The Indigenous Light Combat Helicopters were formally inducted in the Indian Air Force (IAF) today- October 3. This is a 5.5-tonne class combat helicopter designed and developed by the state-owned Hindustan Aeronautics Ltd (HAL).
The induction ceremony took place in the presence of defence minister Rajnath Singh and the Chief of Air Staff Air Chief Marshal V R Chaudhari and other top officers and other dignitaries. Today IAF inducted four Indigenous LCH. India has become the seventh country in the world to build its own combat helicopter based on its specific requirements. They are now formally part of Squadron 143.
What is special about this helicopter?
According to officials, the IAF has inducted these helicopters as these machines are the only ones in the world which have the capability to take-off and land at an altitude of 5000 m (16400 ft) and that too with loads of fuel and weapons. And this makes these helicopters special as they are able to meet the very specific requirements of the Indian Armed Forces.
Made in India
This helicopter has been made in India with the participation of private industry too and this has resulted in a significant spin off — establishment of an eco-system for manufacture. As reported earlier these helicopters are expected to be produced through participation of private and public partners.
And, more than 250 vendors are involved in various aspects of the production of these machines — from preparation of technical documentations, manufacturing of fixtures, tools & test equipment, components, assemblies, apart from 70 vendors who are involved in Indigenization of various items.
Financial Express Online has already reported that LCH has a narrow fuselage, and this is because of the tandem cockpit configuration for the pilot and co-pilot /Weapon System Operator (WSO).
It is equipped with crash worthy landing gear for better survivability, a number of stealth features such as reduced radar and infra-red signatures, armor protection, and night attack capability. And crew seats for better survivability.
It was post
Kargil war, that the need was felt by the IAF to have an effective helicopter weapons platform which would have the capability to deliver precision strikes at high altitude.
In October 2006 the design and development of the LCH was approved by the government. There is a total requirement of 160 LCHs (this includes 65 for IAF and 95 for the Indian Army).
Role in IAF
This helicopter incorporates advanced technologies. These technologies are for effective combat roles like Counter Surface Force Operations, Destruction of enemy air defence, Anti-tank; Counter insurgency, Search and rescue, and more.
The journey of LCH
Senior officials have said that extensive flight testing was carried out on four Technology Demonstrators. These tests were related to system checks, handling qualities and towards performance. And Flight testing was carried out at different altitudes and different weather conditions like extreme cold weather to Hot and then extreme heat of desert region. It has been tested at high altitudes of the Siachen range too.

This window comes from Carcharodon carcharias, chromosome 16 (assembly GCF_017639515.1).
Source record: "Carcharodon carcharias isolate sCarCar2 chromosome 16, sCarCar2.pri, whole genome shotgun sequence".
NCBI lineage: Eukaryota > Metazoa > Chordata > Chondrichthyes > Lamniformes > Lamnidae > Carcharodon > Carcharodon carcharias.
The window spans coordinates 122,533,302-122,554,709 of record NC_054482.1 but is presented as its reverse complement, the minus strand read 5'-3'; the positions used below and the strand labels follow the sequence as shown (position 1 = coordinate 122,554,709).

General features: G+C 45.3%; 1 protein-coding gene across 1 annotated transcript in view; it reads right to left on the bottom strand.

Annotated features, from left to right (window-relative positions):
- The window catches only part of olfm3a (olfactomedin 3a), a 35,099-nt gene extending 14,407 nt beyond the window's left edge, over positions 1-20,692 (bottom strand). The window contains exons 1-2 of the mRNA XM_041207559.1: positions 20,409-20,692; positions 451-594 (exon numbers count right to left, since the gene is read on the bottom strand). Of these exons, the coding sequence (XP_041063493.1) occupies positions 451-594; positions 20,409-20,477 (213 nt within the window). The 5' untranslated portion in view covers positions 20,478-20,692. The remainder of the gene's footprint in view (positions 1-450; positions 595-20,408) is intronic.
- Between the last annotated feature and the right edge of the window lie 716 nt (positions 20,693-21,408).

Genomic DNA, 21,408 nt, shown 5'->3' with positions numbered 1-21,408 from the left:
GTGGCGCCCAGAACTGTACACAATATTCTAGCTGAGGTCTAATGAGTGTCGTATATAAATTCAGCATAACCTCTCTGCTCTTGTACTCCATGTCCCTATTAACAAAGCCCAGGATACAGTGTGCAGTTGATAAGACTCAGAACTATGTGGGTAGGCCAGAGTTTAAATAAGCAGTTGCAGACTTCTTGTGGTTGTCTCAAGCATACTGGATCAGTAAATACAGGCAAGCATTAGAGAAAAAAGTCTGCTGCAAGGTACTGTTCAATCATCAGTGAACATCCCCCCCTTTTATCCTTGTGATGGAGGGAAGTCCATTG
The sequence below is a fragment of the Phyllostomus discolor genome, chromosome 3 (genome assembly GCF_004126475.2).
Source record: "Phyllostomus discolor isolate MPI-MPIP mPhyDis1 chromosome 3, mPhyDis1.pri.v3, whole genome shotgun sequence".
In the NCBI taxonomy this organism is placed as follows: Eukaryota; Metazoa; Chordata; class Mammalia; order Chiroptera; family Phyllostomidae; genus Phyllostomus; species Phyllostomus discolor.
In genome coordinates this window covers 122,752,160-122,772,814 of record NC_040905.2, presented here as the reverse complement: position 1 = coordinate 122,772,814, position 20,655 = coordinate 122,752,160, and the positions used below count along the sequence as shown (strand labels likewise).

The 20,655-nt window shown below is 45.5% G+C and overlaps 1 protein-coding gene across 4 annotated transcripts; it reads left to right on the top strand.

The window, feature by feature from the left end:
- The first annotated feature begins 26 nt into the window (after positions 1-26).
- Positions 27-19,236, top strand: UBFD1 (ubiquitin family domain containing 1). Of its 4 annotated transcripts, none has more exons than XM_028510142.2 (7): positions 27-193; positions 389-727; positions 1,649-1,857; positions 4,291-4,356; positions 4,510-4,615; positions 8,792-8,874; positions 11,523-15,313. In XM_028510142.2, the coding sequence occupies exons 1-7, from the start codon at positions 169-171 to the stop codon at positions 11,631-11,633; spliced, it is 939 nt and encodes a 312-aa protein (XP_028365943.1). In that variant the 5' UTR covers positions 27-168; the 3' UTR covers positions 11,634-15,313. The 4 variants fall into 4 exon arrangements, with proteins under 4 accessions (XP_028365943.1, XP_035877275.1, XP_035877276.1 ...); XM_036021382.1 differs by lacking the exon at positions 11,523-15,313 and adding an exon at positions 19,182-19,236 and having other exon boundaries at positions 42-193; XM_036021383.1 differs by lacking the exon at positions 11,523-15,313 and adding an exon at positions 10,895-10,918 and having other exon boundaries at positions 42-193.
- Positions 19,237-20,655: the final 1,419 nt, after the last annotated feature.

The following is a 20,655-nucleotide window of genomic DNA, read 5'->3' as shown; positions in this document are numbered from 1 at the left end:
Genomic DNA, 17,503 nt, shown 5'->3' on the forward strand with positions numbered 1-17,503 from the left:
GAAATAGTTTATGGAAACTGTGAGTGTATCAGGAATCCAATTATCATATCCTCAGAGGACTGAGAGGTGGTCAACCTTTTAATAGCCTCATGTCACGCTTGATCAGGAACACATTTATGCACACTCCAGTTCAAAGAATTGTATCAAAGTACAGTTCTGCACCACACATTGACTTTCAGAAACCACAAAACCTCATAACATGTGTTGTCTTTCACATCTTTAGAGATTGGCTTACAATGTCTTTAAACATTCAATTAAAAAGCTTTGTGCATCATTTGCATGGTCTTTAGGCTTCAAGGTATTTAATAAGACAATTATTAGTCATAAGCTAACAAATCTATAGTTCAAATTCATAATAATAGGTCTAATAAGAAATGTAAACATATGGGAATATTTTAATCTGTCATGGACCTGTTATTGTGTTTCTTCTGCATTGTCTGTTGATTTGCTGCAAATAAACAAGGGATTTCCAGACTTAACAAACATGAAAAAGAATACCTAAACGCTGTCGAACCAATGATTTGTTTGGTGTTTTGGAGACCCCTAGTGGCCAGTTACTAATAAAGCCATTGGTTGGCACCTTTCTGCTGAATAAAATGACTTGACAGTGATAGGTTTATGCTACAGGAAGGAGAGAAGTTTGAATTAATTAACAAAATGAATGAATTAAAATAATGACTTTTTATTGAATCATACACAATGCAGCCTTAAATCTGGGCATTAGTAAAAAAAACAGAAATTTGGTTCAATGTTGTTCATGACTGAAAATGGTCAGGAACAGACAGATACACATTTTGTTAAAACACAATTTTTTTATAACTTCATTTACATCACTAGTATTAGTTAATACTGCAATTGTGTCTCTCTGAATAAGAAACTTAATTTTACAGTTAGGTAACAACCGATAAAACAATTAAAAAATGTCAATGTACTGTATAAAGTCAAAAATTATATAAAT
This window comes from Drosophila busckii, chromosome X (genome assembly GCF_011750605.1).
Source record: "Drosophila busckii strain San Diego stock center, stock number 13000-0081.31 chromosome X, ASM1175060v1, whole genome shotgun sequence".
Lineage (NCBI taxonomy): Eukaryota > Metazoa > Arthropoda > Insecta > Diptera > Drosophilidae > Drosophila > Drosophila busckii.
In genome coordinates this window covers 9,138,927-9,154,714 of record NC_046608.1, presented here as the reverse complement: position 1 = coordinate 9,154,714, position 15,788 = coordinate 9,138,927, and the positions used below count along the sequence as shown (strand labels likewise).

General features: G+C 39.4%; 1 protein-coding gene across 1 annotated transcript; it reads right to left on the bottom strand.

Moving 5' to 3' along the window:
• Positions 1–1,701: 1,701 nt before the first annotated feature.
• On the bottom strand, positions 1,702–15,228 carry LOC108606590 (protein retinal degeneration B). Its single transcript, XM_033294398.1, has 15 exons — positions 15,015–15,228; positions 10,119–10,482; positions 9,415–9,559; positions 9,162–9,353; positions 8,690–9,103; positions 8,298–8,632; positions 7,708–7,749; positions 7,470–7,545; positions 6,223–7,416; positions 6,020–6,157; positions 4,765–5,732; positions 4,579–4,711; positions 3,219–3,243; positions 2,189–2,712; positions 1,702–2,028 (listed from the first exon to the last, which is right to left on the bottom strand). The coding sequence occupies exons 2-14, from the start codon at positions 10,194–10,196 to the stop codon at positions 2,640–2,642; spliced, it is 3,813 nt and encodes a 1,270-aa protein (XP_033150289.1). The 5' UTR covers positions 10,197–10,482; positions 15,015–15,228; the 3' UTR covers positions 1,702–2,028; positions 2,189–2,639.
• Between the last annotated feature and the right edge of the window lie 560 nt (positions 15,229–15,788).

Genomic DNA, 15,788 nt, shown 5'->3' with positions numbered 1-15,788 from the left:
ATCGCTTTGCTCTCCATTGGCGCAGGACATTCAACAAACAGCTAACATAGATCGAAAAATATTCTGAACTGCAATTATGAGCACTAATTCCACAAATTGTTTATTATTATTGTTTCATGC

Till date on the four prototypes a total of 2029 flights and 1576 flight hours have been carried out. And during 2017 Initial Operational Clearance (IOC) for LCH Limited Series Production (LSP) for IAF was accorded by CEMILAC. And for the Indian Army it was accorded in February 2019.
Integration of Mission sensors like Video Recorder, Electro Optical system, Helmet Mounted Display System, Solid State Data and Weapon systems including Air To Air Missile system, Turret Gun & Rocket have been carried out and weapon firing trials are also all done and completed.
The Light Combat Helicopter inducted is with 70 mm rockets and air to air missiles. “It still does not have the most wanted feature, the anti-tank missiles. Helina, which is the Army Version) and Dhruvastra, which is the Air Force Version of the anti tank Missile Systems, are planned to be added to the LCH at a later stage. These have already been tested on the ALH Rudra helicopter and are ready for integration with the LCH,” Girish Linganna, Aerospace & Defence Analyst explained to Financial Express Online.
Helina and Dhruvastra are Lock on Before Launch (LOBL) fire and forget Anti-Tank Guided Missiles of the third generation that can engage targets in a direct hit and top attack modes.
“It comes with all-weather day and night capabilities. And has the capability to destroy explosive and conventional reactive armour on combat tanks. It is one of the world’s most sophisticated anti-tank weapons. These missiles will be inducted along serially produced LCH instead of the current limited Series Production,” he added
According to Girish Linganna, “Each LCH can carry 16 anti tank missiles, which is significant firepower. At the same time, MBDA’s Mistral air-to-air missile integrated into the LCH will be handy against the proliferation of drones and their threat to the armour. It also has a 20 mm turret gun. The LCH can also carry 2 250 kg bombs – pre fragmentation and low drag.”
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